Two USA based entrepreneurs Haji Mupakura and Freeman Chari are looking to compete in the “social shopping” space through a platform called Endosit. Social shopping is described as “a method of (e)commerce where shoppers’ friends become involved in the shopping experience”. Co-founder Haji Mapakura describes Endosit as:
A social shopping platform that leverages social connections to help shoppers make quick and thoroughly informed buying decisions based on recommendations and product reviews by people that they know and trust and are within their social network. Before most people buy things online they have to first read reviews about those products on google, yelp, ebay, amazon and other sites or call a friend or relative to ask about opinion. The reviews are from people you don’t even know and sometimes do not even trust. On Endosit, these recommendations and reviews will be by people you know and trust and who are within your social network. In simpler terms Endosit is an integration of Facebook, Ebay/Amazon and Yelp. It has a social aspect where users can follow people they know or people who have the same taste of products like them like Facebook. Users can also share content and tag each other when they find products they like.
To get started on Endosit.com, you will need to sign-up for the service or create an account as most ecommerce website demand.
Once signup is sorted, you will be introduced to scores of people who you can follow in a social sense and the system will prompt you to follow at least three people to get started with the shopping and “product endorsement”. This is however too demanding and in way violates the trust aspect the site is being a proponent off. You will likely end up following three people you have no relationship with whatsoever just for you to get to the next stage. Yes, following strangers at the initial stage of social networking is acceptable, having an option to decline would have been nice.
Once you have followed people, you can now start the shopping and Endosit has numerous products in 40 different categories. All these products are however third party products that independent sellers either put on Endosit or companies that Endosit have an affiliate marketing relation with. If you click the buy option on a product, you are directed to another online store to complete the transaction.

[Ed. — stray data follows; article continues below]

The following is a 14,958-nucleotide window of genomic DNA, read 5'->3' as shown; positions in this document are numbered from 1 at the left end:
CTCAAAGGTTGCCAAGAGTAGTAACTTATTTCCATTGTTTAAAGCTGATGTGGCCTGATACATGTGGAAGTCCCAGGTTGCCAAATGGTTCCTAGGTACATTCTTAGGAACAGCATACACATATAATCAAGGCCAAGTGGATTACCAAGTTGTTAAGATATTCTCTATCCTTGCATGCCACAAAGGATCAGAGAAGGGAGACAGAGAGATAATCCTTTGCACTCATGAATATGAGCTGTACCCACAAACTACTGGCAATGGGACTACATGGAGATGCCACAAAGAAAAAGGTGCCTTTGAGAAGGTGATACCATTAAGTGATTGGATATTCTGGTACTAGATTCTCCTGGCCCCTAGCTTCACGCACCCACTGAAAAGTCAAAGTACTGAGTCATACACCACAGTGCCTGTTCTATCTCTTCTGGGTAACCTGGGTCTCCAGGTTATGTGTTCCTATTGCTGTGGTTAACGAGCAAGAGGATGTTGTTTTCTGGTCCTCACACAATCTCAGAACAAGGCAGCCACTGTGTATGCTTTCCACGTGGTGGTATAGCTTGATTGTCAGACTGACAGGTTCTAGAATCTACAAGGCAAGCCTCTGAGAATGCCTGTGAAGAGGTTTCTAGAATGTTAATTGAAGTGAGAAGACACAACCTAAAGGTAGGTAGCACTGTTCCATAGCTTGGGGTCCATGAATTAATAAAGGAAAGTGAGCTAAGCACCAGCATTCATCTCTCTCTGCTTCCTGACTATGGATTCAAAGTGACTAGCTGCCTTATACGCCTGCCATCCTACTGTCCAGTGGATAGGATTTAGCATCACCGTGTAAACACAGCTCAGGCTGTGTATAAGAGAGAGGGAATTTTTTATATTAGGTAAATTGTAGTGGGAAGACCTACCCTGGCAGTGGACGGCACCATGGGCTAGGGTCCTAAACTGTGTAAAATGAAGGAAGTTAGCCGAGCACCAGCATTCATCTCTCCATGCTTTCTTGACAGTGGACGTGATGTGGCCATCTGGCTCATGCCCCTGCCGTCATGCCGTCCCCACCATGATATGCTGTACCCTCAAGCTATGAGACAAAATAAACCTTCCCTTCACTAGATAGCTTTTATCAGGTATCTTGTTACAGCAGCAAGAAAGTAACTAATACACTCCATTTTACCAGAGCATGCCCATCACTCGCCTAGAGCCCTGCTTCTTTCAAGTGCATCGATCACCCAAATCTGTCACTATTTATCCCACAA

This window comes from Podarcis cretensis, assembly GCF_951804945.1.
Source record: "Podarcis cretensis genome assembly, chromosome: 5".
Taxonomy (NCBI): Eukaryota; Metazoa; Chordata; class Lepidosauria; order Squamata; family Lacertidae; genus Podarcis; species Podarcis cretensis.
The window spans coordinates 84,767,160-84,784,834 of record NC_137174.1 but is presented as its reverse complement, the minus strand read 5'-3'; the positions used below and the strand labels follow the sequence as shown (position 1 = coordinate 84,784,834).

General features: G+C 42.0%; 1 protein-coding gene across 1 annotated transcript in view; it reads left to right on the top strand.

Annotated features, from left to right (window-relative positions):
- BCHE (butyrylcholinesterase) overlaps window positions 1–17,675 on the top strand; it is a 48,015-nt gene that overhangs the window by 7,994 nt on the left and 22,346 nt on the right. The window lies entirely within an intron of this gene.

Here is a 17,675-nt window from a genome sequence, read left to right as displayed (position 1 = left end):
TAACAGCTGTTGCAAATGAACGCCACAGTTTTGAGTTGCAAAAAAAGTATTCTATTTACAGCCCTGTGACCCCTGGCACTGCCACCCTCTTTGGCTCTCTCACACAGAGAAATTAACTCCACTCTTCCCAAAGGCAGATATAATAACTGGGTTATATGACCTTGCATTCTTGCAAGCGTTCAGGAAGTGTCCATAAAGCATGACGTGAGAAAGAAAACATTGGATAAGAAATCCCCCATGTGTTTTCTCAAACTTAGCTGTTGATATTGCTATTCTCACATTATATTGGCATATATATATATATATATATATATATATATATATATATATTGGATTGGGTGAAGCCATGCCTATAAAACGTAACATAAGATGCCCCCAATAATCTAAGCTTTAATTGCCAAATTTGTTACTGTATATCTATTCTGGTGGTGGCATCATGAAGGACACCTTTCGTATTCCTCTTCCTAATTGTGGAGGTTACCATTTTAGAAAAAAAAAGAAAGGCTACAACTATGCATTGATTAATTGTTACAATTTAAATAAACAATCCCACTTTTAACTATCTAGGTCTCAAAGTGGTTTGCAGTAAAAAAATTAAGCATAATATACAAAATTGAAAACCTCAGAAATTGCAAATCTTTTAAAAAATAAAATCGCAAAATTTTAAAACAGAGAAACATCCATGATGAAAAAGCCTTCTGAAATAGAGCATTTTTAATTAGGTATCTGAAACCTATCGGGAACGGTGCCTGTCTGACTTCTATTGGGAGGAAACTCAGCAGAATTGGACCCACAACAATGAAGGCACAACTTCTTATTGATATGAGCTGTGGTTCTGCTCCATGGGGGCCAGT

This always presence problems for consumers in Zimbabwe who would not welcome to additional shipping and duty costs that with buying online products outside of Zimbabwe.
The social shopping aspect of the platform is apparent as you can follow people you already know (maybe not at this stage) or follow people you have same interest with. You can then use these social relationships to make judgements on products you are considering buying.
The early stage revenue model is based on affiliate marketing and advertising. The startup is already live with several affiliate and referral programs, mostly international. With advertising, Endosit is looking to sell advertising space on the platform when traffic can justify a good ROI on advertisers.
The long term revenue model is more interesting. As the platforms gains traction, the company says they will begin selling store space charged monthly with an additional 10% transaction fee. You would think eating from one pot here would make more sense so that the cost to sellers is reasonable. Its either they go for monthly fees or transaction fees not both. The proposed transaction fee is too steep by the way.
The other long term revenue streams are “Sponsored Stream Ads” that appear on the activity stream of the user and companies will bid for the spot and “Suggested Search Results” where people sellers pay to be the first search result on certain keywords.
Progress so far
Haji Mupakura says Endosit has around 500 registered user to date and they have a 3% conversion rate although the conversion rate in this case is not actual revenue but “action that result in potential revenue”. Makes sense?
Endosit is a pretty good attempt aiming for space in an advanced form of e-commerce and they seem to have the technical capacity to make it work. However, the value proposition for social shopping is a bit far fetched. Although its apparent that the Endosit duo is focusing on the wider global potential of social shopping, it does appear that they are looking at the local market as some sort of launchpad and the system may need some refining to get people on board.
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